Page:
Fruit and vegetable consumption is increasing but many people still do not eat the recommended five portions a day, research for an official watchdog has found.
Some 58 per cent of people responding to a Food Standards Agency survey had eaten five or more portions of fruit and vegetables the day before, up from 55 per cent in a similar survey a year earlier.
The proportion claiming to have had their five a day was greater in the higher social groups, reaching 71 per cent in the "AB" social category. It fell to 45 per cent in the "DE" category.
It was also higher among women (63 per cent) than men (54 per cent).
In Northern Ireland, the figure fell to 45 per cent, against 59 per cent for England.
More than three-quarters of those answering (78 per cent) knew that they should be eating five portions of fruit and vegetables a day.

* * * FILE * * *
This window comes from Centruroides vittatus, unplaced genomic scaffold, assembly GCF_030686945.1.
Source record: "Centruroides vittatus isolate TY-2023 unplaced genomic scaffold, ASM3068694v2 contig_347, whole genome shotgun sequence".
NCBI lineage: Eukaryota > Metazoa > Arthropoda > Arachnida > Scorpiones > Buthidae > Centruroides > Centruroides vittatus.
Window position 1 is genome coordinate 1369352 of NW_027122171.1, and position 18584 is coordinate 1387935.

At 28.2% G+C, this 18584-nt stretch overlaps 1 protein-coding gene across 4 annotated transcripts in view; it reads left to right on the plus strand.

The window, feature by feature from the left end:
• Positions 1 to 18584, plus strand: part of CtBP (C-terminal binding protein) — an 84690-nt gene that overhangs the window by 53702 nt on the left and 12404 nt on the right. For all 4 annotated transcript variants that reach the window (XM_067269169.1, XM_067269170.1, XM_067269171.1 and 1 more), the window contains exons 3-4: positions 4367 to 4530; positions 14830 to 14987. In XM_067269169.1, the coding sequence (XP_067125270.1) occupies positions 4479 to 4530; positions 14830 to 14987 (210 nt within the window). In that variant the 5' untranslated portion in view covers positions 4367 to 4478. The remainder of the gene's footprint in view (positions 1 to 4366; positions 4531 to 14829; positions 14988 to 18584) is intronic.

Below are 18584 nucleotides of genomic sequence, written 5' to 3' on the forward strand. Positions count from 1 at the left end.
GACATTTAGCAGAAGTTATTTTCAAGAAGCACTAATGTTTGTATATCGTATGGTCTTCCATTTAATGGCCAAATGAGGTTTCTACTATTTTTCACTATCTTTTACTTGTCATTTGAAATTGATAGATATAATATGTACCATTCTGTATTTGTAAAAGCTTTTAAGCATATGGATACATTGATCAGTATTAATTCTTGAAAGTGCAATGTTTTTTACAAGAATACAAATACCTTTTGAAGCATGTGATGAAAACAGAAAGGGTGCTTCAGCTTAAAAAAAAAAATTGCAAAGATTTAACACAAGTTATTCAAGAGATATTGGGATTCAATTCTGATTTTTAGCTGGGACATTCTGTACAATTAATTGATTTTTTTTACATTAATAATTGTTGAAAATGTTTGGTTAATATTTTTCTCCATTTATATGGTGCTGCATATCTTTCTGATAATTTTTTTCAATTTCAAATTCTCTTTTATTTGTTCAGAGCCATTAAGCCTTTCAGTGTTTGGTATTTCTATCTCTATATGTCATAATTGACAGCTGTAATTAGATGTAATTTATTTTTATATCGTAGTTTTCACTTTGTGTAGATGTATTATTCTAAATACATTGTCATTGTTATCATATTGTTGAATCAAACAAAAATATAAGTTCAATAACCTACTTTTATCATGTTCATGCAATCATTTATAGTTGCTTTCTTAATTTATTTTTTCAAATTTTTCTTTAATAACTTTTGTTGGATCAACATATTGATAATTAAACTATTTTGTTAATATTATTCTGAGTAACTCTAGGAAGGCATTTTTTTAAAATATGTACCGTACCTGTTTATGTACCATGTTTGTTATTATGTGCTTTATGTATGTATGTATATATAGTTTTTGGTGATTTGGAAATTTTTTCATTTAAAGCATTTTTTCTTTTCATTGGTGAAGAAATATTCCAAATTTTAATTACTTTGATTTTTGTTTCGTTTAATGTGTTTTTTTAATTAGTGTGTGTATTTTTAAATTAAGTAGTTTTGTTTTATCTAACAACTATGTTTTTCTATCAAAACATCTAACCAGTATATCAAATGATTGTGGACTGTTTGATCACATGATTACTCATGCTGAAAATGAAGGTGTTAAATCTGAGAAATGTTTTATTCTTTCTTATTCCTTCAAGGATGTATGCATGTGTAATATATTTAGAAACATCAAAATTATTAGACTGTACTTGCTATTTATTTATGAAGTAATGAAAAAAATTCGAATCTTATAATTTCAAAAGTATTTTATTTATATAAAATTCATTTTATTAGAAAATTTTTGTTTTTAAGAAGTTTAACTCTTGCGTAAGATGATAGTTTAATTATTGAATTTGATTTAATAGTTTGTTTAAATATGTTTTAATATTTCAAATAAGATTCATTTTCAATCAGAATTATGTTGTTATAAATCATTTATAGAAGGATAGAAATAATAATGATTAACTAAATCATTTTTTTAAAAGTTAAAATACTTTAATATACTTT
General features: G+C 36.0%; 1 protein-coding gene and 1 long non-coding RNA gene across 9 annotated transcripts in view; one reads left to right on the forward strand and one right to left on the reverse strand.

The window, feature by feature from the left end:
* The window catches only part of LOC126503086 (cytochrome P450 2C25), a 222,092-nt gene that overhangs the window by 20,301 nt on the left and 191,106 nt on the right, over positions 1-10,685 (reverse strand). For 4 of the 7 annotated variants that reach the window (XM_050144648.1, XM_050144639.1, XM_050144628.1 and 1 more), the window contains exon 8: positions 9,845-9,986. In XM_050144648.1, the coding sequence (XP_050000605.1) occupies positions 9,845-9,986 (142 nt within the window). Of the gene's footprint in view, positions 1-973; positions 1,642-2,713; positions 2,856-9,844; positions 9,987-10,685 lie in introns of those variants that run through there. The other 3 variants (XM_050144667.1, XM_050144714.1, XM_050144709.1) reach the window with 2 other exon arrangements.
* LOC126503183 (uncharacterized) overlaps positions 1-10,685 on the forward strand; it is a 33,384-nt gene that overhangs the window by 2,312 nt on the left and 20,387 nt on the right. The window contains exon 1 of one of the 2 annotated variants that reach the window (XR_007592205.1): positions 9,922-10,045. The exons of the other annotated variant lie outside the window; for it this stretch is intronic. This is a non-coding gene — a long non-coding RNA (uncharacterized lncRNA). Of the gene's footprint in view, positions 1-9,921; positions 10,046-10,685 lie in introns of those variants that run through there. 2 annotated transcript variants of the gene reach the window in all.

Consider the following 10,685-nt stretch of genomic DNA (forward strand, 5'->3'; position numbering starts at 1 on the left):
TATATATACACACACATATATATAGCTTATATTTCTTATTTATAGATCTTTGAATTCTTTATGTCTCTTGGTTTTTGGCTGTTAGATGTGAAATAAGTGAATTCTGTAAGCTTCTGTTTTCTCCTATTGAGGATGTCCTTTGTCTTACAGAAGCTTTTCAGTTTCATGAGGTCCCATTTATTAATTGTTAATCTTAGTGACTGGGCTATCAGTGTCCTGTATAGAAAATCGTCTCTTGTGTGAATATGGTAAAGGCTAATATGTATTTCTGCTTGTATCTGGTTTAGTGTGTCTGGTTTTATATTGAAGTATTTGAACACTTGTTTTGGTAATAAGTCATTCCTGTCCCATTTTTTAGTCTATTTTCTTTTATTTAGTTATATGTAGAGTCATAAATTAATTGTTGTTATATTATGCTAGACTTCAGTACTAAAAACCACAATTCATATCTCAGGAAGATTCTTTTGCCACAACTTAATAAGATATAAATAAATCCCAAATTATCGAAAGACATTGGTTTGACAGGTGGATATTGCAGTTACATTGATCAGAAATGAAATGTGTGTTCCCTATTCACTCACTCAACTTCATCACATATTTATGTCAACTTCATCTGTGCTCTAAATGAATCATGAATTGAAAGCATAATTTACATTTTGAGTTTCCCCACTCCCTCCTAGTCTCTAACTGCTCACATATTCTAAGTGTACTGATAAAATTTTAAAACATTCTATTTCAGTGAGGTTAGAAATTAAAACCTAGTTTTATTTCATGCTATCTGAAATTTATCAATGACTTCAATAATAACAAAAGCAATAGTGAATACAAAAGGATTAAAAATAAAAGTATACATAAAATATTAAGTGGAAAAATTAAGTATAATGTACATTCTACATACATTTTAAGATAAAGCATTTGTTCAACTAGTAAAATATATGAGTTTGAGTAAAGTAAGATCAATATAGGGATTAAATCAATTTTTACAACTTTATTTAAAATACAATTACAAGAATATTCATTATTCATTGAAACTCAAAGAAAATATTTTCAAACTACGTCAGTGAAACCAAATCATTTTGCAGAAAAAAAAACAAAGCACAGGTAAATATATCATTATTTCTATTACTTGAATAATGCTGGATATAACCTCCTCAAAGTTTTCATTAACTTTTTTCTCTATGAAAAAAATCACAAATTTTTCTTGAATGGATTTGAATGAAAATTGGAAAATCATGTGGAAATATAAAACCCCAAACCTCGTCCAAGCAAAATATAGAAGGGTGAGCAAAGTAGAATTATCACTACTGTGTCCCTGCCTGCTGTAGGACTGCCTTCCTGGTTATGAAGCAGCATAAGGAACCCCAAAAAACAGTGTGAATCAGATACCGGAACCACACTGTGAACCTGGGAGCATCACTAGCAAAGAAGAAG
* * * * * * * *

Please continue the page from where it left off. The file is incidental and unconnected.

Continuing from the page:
The survey, for the FSA's Consumer Attitudes to Food Standards report, also found a rise in the proportion of people concerned about hygiene in supermarkets, from 11 per cent to 17 per cent.
Fewer people than in the previous survey were concerned about food safety issues such as additives, food poisoning and about the levels of fat, salt and sugar in foods.
The FSA's chief scientist, Andrew Wadge, said the findings were encouraging because the majority of people realised the importance of healthy eating.
He said: "However, what appears to be a drop in concern about how much fat and salt there is in our food shows how critical it is that the agency continues to raise awareness around a healthier diet and provides clear information and advice, backed up by scientific evidence."
The report was based on a survey of 2,627 people carried out between August and October 2007.